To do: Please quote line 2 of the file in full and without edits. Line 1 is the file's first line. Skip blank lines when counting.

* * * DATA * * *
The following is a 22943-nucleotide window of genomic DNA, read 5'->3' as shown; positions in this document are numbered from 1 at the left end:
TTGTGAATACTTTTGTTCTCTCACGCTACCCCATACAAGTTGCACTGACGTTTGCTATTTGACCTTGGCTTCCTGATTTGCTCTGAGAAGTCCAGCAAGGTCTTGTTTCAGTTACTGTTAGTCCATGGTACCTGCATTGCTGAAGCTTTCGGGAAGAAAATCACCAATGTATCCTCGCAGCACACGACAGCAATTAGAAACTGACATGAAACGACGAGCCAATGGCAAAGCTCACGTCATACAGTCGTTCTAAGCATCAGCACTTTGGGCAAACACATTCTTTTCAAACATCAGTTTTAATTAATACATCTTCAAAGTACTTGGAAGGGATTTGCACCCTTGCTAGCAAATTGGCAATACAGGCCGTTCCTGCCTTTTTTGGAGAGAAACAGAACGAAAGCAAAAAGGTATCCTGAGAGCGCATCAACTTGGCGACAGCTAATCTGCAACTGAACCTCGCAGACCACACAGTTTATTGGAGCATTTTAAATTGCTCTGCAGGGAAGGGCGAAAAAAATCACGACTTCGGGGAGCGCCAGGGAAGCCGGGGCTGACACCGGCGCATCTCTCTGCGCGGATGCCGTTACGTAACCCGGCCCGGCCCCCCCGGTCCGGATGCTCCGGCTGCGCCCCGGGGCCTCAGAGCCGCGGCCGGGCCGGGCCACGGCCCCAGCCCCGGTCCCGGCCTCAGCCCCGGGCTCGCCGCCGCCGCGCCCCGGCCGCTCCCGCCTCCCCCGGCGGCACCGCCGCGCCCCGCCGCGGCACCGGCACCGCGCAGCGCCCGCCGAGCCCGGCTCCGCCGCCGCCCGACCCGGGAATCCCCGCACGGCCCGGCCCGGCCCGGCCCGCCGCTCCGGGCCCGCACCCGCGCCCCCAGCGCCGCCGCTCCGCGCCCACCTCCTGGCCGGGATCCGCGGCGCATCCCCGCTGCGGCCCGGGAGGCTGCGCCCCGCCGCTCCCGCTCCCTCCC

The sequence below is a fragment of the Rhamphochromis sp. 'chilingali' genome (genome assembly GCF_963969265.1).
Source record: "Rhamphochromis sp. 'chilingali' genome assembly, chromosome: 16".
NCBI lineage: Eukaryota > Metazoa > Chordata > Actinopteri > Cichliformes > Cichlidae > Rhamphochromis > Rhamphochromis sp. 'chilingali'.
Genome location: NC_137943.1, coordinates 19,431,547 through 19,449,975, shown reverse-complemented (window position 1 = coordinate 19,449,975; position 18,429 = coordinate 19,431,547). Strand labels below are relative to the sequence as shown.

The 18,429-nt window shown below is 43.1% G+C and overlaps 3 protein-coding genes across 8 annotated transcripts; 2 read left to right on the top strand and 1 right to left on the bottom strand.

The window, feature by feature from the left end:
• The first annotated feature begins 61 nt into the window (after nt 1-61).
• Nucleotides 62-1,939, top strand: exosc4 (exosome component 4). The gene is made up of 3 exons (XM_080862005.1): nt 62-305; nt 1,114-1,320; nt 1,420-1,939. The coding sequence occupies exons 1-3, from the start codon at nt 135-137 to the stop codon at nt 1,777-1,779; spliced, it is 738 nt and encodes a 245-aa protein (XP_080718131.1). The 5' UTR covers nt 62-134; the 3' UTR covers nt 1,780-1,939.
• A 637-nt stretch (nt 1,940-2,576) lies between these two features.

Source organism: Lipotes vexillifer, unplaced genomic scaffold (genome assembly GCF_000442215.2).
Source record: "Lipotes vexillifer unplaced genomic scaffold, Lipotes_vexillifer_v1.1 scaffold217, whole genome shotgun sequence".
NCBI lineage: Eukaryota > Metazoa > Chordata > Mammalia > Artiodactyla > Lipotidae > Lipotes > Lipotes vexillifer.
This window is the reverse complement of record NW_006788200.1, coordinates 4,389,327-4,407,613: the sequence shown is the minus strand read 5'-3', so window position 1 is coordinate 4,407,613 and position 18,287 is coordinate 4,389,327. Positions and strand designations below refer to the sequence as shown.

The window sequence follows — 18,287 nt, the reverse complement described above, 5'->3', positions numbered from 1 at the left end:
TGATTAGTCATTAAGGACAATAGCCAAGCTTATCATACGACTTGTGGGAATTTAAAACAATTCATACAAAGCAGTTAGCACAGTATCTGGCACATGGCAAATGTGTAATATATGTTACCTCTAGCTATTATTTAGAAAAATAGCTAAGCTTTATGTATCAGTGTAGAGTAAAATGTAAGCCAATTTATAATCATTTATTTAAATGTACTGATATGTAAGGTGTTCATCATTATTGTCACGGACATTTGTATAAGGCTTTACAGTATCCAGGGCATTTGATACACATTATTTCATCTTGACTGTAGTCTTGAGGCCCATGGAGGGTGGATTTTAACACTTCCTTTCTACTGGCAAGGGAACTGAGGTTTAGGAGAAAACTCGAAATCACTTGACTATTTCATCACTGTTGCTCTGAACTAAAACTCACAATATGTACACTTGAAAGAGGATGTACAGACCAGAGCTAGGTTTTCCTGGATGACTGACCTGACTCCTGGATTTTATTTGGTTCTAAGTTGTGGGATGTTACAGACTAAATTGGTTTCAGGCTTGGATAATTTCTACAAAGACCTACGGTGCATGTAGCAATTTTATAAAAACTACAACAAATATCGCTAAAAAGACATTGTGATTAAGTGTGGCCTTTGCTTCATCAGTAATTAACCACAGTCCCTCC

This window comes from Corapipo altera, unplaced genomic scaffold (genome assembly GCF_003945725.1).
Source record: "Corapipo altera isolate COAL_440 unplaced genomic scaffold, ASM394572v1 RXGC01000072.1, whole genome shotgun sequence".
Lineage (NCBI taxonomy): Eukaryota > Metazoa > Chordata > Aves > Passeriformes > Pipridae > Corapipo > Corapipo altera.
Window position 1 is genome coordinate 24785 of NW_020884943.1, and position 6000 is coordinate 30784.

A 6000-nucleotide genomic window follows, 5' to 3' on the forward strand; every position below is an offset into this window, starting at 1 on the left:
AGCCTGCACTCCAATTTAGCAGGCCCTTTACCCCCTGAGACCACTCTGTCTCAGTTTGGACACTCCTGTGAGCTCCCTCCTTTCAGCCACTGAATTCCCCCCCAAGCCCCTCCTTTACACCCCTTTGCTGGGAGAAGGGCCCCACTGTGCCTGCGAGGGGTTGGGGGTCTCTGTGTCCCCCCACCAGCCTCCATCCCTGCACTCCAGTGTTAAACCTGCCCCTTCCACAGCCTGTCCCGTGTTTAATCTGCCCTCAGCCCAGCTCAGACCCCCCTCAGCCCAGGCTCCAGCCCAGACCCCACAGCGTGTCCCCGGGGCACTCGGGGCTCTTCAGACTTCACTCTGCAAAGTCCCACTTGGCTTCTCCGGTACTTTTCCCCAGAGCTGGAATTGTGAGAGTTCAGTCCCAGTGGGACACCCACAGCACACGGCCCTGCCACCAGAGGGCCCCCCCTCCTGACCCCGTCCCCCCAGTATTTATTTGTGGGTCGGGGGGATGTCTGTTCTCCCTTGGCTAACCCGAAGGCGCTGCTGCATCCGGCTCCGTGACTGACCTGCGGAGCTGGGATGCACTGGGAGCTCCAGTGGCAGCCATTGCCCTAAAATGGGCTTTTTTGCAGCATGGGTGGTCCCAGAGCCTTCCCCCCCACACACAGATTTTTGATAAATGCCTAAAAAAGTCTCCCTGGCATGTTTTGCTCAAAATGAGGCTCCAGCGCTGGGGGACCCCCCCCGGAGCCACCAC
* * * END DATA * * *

TTGTGAATACTTTTGTTCTCTCACGCTACCCCATACAAGTTGCACTGACGTTTGCTATTTGACCTTGGCTTCCTGATTTGCTCTGAGAAGTCCAGCAAGGTCTTGTTTCAGTTACTGTTAGTCCATGGTACCTGCATTGCTGAAGCTTTCGGGAAGAAAATCACCAATGTATCCTCGCAGCACACGACAGCAATTAGAAACTGACATGAAACGACGAGCCAATGGCAAAGCTCACGTCATACAGTCGTTCTAAGCATCAGCACTTTGGGCAAACACATTCTTTTCAAACATCAGTTTTAATTAATACATCTTCAAAGTACTTGGAAGGGATTTGCACCCTTGCTAGCAAATTGGCAATACAGGCCGTTCCTGCCTTTTTTGGAGAGAAACAGAACGAAAGCAAAAAGGTATCCTGAGAGCGCATCAACTTGGCGACAGCTAATCTGCAACTGAACCTCGCAGACCACACAGTTTATTGGAGCATTTTAAATTGCTCTGCAGGGAAGGGCGAAAAAAATCACGACTTCGGGGAGCGCCAGGGAAGCCGGGGCTGACACCGGCGCATCTCTCTGCGCGGATGCCGTTACGTAACCCGGCCCGGCCCCCCCGGTCCGGATGCTCCGGCTGCGCCCCGGGGCCTCAGAGCCGCGGCCGGGCCGGGCCACGGCCCCAGCCCCGGTCCCGGCCTCAGCCCCGGGCTCGCCGCCGCCGCGCCCCGGCCGCTCCCGCCTCCCCCGGCGGCACCGCCGCGCCCCGCCGCGGCACCGGCACCGCGCAGCGCCCGCCGAGCCCGGCTCCGCCGCCGCCCGACCCGGGAATCCCCGCACGGCCCGGCCCGGCCCGGCCCGCCGCTCCGGGCCCGCACCCGCGCCCCCAGCGCCGCCGCTCCGCGCCCACCTCCTGGCCGGGATCCGCGGCGCATCCCCGCTGCGGCCCGGGAGGCTGCGCCCCGCCGCTCCCGCTCCCTCCC